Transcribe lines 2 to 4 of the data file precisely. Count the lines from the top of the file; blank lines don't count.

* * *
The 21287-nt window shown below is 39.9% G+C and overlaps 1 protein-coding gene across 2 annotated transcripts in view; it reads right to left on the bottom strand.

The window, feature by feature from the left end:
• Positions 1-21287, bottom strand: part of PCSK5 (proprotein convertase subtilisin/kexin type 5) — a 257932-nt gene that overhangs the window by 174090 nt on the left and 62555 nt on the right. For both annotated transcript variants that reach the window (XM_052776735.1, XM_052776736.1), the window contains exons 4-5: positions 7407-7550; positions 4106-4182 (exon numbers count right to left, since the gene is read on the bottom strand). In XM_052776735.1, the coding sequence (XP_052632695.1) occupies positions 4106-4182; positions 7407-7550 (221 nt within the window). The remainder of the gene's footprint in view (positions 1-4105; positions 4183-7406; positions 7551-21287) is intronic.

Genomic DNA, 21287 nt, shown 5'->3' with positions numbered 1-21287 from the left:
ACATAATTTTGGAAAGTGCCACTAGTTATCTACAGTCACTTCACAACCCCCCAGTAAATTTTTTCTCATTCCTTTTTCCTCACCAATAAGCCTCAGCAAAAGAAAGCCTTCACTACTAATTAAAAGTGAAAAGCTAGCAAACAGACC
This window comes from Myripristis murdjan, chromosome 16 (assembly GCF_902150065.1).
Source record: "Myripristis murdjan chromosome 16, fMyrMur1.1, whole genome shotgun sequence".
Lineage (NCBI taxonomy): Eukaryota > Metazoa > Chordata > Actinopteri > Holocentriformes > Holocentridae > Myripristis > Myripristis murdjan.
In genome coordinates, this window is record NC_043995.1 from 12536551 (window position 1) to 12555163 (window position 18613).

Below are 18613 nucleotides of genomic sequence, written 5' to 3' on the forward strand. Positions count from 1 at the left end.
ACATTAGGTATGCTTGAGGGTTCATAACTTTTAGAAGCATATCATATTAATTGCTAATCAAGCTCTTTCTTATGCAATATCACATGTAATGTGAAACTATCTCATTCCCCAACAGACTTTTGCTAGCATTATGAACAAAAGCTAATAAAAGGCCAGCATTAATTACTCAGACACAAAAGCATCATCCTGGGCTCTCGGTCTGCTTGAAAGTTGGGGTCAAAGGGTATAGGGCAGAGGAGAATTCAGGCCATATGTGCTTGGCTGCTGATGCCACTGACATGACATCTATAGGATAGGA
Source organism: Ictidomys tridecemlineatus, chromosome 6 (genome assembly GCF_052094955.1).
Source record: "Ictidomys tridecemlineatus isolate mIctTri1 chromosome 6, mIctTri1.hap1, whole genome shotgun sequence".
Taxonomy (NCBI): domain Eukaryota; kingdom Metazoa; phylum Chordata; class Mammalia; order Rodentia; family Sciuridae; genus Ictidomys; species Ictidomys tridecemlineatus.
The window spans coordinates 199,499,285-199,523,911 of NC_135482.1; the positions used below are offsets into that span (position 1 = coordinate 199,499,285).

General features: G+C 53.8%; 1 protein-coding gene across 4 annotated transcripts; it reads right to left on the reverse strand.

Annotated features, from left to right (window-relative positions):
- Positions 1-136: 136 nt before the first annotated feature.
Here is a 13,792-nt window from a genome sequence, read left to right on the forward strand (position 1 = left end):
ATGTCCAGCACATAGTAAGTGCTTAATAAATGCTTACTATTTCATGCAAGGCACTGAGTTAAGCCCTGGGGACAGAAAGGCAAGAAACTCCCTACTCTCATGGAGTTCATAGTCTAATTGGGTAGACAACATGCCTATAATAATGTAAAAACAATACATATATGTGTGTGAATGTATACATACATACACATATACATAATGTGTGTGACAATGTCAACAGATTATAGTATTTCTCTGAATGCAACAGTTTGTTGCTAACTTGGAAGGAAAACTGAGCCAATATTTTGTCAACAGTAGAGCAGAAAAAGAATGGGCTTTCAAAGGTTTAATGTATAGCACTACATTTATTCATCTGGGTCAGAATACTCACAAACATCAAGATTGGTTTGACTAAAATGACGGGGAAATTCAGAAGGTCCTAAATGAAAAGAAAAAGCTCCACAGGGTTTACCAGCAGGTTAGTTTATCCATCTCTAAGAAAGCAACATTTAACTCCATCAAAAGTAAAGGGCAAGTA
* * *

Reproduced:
The window, feature by feature from the left end:
• Positions 1-21287, bottom strand: part of PCSK5 (proprotein convertase subtilisin/kexin type 5) — a 257932-nt gene that overhangs the window by 174090 nt on the left and 62555 nt on the right. For both annotated transcript variants that reach the window (XM_052776735.1, XM_052776736.1), the window contains exons 4-5: positions 7407-7550; positions 4106-4182 (exon numbers count right to left, since the gene is read on the bottom strand). In XM_052776735.1, the coding sequence (XP_052632695.1) occupies positions 4106-4182; positions 7407-7550 (221 nt within the window). The remainder of the gene's footprint in view (positions 1-4105; positions 4183-7406; positions 7551-21287) is intronic.

Genomic DNA, 21287 nt, shown 5'->3' with positions numbered 1-21287 from the left: